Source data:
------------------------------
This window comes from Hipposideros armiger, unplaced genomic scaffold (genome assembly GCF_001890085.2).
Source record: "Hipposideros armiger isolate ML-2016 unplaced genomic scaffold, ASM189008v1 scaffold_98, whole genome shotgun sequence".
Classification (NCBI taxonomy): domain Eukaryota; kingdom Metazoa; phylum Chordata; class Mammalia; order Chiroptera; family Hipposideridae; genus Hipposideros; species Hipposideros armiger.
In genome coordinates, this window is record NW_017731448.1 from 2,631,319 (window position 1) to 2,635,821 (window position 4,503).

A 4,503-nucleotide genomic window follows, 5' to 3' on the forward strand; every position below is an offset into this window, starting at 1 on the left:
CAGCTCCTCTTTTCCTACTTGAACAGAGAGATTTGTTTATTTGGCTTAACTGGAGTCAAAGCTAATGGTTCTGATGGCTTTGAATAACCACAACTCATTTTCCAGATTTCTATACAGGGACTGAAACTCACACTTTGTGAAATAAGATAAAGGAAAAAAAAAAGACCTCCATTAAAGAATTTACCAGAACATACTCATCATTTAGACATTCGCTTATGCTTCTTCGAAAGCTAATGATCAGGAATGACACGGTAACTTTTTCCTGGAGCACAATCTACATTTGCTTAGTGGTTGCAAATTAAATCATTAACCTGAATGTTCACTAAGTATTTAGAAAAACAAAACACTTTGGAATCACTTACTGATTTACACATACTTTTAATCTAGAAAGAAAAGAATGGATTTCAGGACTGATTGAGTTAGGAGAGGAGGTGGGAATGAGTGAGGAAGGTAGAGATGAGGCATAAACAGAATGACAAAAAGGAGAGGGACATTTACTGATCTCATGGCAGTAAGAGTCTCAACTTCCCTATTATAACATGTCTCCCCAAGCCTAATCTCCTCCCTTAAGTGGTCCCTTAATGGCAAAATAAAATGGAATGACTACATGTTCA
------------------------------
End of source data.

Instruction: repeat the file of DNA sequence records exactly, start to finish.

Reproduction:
This window comes from Hipposideros armiger, unplaced genomic scaffold (genome assembly GCF_001890085.2).
Source record: "Hipposideros armiger isolate ML-2016 unplaced genomic scaffold, ASM189008v1 scaffold_98, whole genome shotgun sequence".
Classification (NCBI taxonomy): domain Eukaryota; kingdom Metazoa; phylum Chordata; class Mammalia; order Chiroptera; family Hipposideridae; genus Hipposideros; species Hipposideros armiger.
In genome coordinates, this window is record NW_017731448.1 from 2,631,319 (window position 1) to 2,635,821 (window position 4,503).

A 4,503-nucleotide genomic window follows, 5' to 3' on the forward strand; every position below is an offset into this window, starting at 1 on the left:
CAGCTCCTCTTTTCCTACTTGAACAGAGAGATTTGTTTATTTGGCTTAACTGGAGTCAAAGCTAATGGTTCTGATGGCTTTGAATAACCACAACTCATTTTCCAGATTTCTATACAGGGACTGAAACTCACACTTTGTGAAATAAGATAAAGGAAAAAAAAAAGACCTCCATTAAAGAATTTACCAGAACATACTCATCATTTAGACATTCGCTTATGCTTCTTCGAAAGCTAATGATCAGGAATGACACGGTAACTTTTTCCTGGAGCACAATCTACATTTGCTTAGTGGTTGCAAATTAAATCATTAACCTGAATGTTCACTAAGTATTTAGAAAAACAAAACACTTTGGAATCACTTACTGATTTACACATACTTTTAATCTAGAAAGAAAAGAATGGATTTCAGGACTGATTGAGTTAGGAGAGGAGGTGGGAATGAGTGAGGAAGGTAGAGATGAGGCATAAACAGAATGACAAAAAGGAGAGGGACATTTACTGATCTCATGGCAGTAAGAGTCTCAACTTCCCTATTATAACATGTCTCCCCAAGCCTAATCTCCTCCCTTAAGTGGTCCCTTAATGGCAAAATAAAATGGAATGACTACATGTTCA